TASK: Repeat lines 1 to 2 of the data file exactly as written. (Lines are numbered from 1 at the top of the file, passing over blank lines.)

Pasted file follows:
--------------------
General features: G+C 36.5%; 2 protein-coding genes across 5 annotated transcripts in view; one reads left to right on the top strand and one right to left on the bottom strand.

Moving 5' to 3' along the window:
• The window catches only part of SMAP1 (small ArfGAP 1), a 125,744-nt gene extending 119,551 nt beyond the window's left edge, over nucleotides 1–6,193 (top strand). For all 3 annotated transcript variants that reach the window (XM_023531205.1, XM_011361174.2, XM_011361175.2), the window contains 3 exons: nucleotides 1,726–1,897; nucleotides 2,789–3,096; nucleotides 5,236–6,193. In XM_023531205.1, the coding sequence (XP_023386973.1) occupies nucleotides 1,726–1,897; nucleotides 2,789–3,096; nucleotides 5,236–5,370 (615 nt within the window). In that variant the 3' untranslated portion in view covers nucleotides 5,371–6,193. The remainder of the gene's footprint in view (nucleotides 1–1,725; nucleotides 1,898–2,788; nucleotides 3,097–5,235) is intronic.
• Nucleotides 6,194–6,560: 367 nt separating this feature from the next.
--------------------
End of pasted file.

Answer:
General features: G+C 36.5%; 2 protein-coding genes across 5 annotated transcripts in view; one reads left to right on the top strand and one right to left on the bottom strand.

Moving 5' to 3' along the window: